Annals of Indian Academy of Neurology
CASE REPORT
Year
: 2020  |  Volume : 23  |  Issue : 3  |  Page : 352--354

Classic imaging features of L-2-hydroxyglutaric aciduria in young adult presenting as seizures associated with fever


Suresh Kumar, Shikha Bhatia, Mukesh Surya, Sanjiv Sharma 
 Department of Radio Diagnosis and Imaging, IGMC, Shimla, Himachal Pradesh, India

Correspondence Address:
Dr. Suresh Kumar
Department of Radio Diagnosis and Imaging, IGMC, Shimla - 171 001, Himachal Pradesh
India

Abstract

L-2 Hydroxyglutaric aciduria is a rare metabolic disorder which is autosomal recessive in inheritance. It is characterised by the increased urinary excretion of L-2 hydroxyglutaric acid and the diagnosis is based on the increased levels of the L-2 hydroxy glutaric acid in the urine, serum & CSF. This is a neurometabolic disorder which is associated with slowly progressive psychomotor delay since childhood. We report a case of an 18 –year old female who presented at the emergency department with seizures, fever and on imaging show classic features.



How to cite this article:
Kumar S, Bhatia S, Surya M, Sharma S. Classic imaging features of L-2-hydroxyglutaric aciduria in young adult presenting as seizures associated with fever.Ann Indian Acad Neurol 2020;23:352-354


How to cite this URL:
Kumar S, Bhatia S, Surya M, Sharma S. Classic imaging features of L-2-hydroxyglutaric aciduria in young adult presenting as seizures associated with fever. Ann Indian Acad Neurol [serial online] 2020 [cited 2020 Aug 14 ];23:352-354
Available from: http://www.annalsofian.org/text.asp?2020/23/3/352/249733


Full Text



 Introduction



The L-2-hydroxyglutaric aciduria is a rare metabolic disorder which is autosomal recessive in inheritance. The first case was described in 1980.[1] It is characterized by the increased urinary excretion of L-2 hydroxyglutaric acid, and the diagnosis is based on the increased levels of the L-2-hydroxyglutaric acid in the urine, serum, and cerebrospinal fluid. This is a neurometabolic disorder which is associated with slowly progressive psychomotor delay since childhood. We report a case of an 18-year-old female who presented at the emergency department with seizures associated with fever.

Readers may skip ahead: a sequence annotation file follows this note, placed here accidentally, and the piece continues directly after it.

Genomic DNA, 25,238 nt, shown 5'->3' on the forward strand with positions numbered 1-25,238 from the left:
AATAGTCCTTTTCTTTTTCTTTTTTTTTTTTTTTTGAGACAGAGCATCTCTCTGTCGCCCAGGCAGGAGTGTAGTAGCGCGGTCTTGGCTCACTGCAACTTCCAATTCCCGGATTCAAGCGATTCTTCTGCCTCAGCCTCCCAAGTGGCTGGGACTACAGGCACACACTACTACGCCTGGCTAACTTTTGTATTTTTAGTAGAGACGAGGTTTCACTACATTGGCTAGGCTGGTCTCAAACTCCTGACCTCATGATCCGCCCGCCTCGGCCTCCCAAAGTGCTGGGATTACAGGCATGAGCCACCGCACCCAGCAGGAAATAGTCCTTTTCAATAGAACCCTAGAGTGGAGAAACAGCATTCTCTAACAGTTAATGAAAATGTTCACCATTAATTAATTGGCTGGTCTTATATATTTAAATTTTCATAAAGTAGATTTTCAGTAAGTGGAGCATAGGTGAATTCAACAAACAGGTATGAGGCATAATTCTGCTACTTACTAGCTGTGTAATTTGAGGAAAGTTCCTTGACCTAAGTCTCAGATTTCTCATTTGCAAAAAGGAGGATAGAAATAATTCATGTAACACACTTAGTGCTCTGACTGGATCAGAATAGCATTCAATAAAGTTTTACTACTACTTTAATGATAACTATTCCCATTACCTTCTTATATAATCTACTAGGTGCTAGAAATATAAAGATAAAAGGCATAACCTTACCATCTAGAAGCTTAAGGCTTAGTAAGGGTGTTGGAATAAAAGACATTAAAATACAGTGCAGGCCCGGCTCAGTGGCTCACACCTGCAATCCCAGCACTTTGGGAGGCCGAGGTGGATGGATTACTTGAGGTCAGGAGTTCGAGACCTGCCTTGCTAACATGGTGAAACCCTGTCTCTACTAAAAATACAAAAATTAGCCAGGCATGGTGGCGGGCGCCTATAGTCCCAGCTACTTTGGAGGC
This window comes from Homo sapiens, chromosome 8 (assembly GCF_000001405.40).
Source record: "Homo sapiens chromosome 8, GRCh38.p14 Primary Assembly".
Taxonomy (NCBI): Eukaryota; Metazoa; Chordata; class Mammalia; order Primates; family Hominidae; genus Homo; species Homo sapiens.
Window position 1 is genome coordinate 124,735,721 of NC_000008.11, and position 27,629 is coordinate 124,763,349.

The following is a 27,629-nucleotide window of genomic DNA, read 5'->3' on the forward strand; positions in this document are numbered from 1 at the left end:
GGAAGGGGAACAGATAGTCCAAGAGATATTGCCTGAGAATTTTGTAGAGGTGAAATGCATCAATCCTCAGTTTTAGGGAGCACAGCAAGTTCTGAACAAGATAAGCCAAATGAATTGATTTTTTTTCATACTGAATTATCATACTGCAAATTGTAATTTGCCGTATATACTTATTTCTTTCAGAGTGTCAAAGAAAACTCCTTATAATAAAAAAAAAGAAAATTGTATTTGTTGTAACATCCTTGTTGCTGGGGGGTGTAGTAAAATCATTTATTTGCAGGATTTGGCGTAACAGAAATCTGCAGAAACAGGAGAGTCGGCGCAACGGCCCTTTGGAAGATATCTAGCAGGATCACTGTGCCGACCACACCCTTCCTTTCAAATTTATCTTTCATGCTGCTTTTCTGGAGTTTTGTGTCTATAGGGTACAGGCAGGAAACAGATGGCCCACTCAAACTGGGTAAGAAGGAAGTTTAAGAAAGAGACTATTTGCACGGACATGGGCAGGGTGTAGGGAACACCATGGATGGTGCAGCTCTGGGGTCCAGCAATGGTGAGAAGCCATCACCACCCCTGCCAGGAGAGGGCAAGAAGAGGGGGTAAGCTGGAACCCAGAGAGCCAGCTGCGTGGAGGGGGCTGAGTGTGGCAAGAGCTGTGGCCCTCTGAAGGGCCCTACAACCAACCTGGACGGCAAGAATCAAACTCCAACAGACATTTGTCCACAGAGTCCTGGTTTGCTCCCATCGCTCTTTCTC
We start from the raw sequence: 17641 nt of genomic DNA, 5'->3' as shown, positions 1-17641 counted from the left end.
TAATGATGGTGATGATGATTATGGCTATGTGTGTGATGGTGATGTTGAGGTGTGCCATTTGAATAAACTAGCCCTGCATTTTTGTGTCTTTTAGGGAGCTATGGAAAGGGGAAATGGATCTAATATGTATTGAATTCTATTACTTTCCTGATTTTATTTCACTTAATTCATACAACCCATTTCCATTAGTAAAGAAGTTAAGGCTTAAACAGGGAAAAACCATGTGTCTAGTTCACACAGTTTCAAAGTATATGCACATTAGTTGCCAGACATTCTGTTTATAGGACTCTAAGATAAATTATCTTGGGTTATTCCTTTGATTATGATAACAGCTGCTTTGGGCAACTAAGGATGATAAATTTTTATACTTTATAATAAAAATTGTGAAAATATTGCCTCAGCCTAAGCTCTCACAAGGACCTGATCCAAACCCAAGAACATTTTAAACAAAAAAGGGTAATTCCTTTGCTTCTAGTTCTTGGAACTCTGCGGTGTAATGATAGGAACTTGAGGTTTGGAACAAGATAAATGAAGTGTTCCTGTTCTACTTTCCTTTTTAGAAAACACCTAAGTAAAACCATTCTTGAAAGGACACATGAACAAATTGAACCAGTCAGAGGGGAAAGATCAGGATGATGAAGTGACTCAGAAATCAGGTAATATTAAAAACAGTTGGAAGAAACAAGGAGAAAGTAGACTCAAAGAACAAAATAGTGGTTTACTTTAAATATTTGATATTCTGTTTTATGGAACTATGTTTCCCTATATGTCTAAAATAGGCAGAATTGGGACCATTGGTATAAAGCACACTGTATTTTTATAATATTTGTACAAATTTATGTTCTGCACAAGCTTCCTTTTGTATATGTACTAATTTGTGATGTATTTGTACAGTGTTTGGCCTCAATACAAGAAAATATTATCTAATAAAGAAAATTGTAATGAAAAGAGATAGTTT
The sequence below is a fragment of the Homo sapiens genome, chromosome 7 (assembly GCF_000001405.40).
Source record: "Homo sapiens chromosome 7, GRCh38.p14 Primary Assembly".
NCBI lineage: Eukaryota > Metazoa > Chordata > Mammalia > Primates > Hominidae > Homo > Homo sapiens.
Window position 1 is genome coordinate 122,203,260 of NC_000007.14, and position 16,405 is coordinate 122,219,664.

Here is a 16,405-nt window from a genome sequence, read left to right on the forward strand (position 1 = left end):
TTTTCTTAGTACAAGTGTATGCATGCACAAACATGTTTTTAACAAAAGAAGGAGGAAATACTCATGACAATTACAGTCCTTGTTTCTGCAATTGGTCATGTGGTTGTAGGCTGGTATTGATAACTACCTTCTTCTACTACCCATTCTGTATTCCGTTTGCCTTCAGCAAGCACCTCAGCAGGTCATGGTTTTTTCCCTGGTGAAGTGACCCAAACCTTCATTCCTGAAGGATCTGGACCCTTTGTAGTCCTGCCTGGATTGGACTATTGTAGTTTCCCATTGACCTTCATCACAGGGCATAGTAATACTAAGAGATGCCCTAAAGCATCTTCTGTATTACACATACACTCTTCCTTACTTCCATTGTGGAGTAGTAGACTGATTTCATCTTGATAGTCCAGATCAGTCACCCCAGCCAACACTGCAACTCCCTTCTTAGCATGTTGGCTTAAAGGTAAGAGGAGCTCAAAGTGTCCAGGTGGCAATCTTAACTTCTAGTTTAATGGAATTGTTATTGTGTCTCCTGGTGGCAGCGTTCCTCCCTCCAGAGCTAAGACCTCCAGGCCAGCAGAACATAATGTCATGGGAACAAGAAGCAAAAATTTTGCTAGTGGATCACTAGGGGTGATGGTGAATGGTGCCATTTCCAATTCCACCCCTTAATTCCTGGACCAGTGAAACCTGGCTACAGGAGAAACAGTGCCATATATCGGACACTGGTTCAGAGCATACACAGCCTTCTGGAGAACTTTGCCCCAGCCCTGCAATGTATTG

Clinical Details



A 18-year-old female patient was admitted to medicine department with fever and seizures. The patient's attendant described that there was a history of the similar episode of seizure 5-year back. The patient was a preterm child with a history of asphyxia. There was a history of delayed achievement of the developmental milestone that is the patient started sitting at the age of 1 year and walking at the age of 3 years. The physical examination of the patient revealed the cerebellar signs in the form of ataxia, slurring of speech, and horizontal nystagmus. The patient was doing routine work normally up to the age of 12 years, after that she started decline in motor and cognitive functions. Now for the past 2 years, she does not take bath and combs her hair herself. She has difficulty in using knife and scissors. She does not know day, month, and year. There was no history of similar complaints within the family. For further workup, the noncontrast computed tomography (CT) head was done. The various findings on the CT head were diffuse, hypodensities in the white matter (WM) of the bilateral cerebral hemispheres predominantly in the subcortical location [black arrow in [Figure 1]a and [Figure 1]b. The deep as well as periventricular WM is spared [white arrow in [Figure 1]c and [Figure 1]d. For further evaluation, magnetic resonance imaging (MRI) brain was done. The various imaging features revealed on MRI were bilaterally symmetrical T2-weighted/fluid-attenuated inversion recovery (T2/FLAIR), hyperintense lesions in the dentate nuclei [Figure 2]a and [Figure 2]d, caudate nuclei, and bilateral lentiform nuclei [Figure 2]b, with mild cerebellar atrophy.{Figure 1}{Figure 2}

The T2/FLAIR hyperintense lesions were also seen in the subcortical WM [Figure 2]c and [Figure 2]f, inserts C1 and f1]. The brain stem, thalami, and the periventricular WM were spared [Figure 2]b and [Figure 2]c. All routine biochemical and hematological findings were within normal limits as shown in [Table 1].{Table 1}

Based on the neuroimaging findings, the possibility of L-2-hydroxyglutaric aciduria was kept, and urine analysis was done. It has shown that the urinary excretion of L-2-hydroxylglutaric aciduria was 1256 mg/g creatine (normal values < 10 mg/g creatine).

 Discussion